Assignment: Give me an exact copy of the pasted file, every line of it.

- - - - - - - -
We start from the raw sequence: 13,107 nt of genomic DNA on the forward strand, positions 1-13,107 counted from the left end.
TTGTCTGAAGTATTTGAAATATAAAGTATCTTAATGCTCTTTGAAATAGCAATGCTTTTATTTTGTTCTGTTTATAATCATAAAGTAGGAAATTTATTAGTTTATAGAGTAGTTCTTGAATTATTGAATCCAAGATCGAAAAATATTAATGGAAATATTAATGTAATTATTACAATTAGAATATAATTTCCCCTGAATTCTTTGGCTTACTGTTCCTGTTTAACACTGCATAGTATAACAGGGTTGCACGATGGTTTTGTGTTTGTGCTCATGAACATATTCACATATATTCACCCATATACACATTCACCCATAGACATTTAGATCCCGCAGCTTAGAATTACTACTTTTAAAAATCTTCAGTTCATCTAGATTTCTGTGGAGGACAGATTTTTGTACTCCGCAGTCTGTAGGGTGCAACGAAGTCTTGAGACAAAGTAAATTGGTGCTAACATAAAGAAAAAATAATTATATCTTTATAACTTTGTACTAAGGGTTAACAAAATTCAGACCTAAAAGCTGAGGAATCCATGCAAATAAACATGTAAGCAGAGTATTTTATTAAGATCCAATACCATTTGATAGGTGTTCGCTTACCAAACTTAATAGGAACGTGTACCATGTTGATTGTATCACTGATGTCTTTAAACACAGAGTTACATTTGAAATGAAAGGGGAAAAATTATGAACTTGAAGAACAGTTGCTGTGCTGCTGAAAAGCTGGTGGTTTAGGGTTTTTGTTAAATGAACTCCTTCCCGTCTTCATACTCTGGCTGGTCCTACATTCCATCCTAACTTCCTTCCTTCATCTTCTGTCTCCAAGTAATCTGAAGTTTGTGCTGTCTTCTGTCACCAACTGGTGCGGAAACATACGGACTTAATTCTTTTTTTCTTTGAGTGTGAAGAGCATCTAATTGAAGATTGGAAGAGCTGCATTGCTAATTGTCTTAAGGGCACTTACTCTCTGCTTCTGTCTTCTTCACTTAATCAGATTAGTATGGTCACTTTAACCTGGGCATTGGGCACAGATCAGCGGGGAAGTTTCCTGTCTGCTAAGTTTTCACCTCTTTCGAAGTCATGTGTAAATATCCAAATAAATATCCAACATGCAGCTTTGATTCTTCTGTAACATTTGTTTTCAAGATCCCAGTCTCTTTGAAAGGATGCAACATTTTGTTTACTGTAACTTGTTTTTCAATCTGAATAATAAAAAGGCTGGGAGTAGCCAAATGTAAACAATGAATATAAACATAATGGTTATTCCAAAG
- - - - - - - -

We start from the raw sequence: 13,107 nt of genomic DNA on the forward strand, positions 1-13,107 counted from the left end.
TTGTCTGAAGTATTTGAAATATAAAGTATCTTAATGCTCTTTGAAATAGCAATGCTTTTATTTTGTTCTGTTTATAATCATAAAGTAGGAAATTTATTAGTTTATAGAGTAGTTCTTGAATTATTGAATCCAAGATCGAAAAATATTAATGGAAATATTAATGTAATTATTACAATTAGAATATAATTTCCCCTGAATTCTTTGGCTTACTGTTCCTGTTTAACACTGCATAGTATAACAGGGTTGCACGATGGTTTTGTGTTTGTGCTCATGAACATATTCACATATATTCACCCATATACACATTCACCCATAGACATTTAGATCCCGCAGCTTAGAATTACTACTTTTAAAAATCTTCAGTTCATCTAGATTTCTGTGGAGGACAGATTTTTGTACTCCGCAGTCTGTAGGGTGCAACGAAGTCTTGAGACAAAGTAAATTGGTGCTAACATAAAGAAAAAATAATTATATCTTTATAACTTTGTACTAAGGGTTAACAAAATTCAGACCTAAAAGCTGAGGAATCCATGCAAATAAACATGTAAGCAGAGTATTTTATTAAGATCCAATACCATTTGATAGGTGTTCGCTTACCAAACTTAATAGGAACGTGTACCATGTTGATTGTATCACTGATGTCTTTAAACACAGAGTTACATTTGAAATGAAAGGGGAAAAATTATGAACTTGAAGAACAGTTGCTGTGCTGCTGAAAAGCTGGTGGTTTAGGGTTTTTGTTAAATGAACTCCTTCCCGTCTTCATACTCTGGCTGGTCCTACATTCCATCCTAACTTCCTTCCTTCATCTTCTGTCTCCAAGTAATCTGAAGTTTGTGCTGTCTTCTGTCACCAACTGGTGCGGAAACATACGGACTTAATTCTTTTTTTCTTTGAGTGTGAAGAGCATCTAATTGAAGATTGGAAGAGCTGCATTGCTAATTGTCTTAAGGGCACTTACTCTCTGCTTCTGTCTTCTTCACTTAATCAGATTAGTATGGTCACTTTAACCTGGGCATTGGGCACAGATCAGCGGGGAAGTTTCCTGTCTGCTAAGTTTTCACCTCTTTCGAAGTCATGTGTAAATATCCAAATAAATATCCAACATGCAGCTTTGATTCTTCTGTAACATTTGTTTTCAAGATCCCAGTCTCTTTGAAAGGATGCAACATTTTGTTTACTGTAACTTGTTTTTCAATCTGAATAATAAAAAGGCTGGGAGTAGCCAAATGTAAACAATGAATATAAACATAATGGTTATTCCAAAG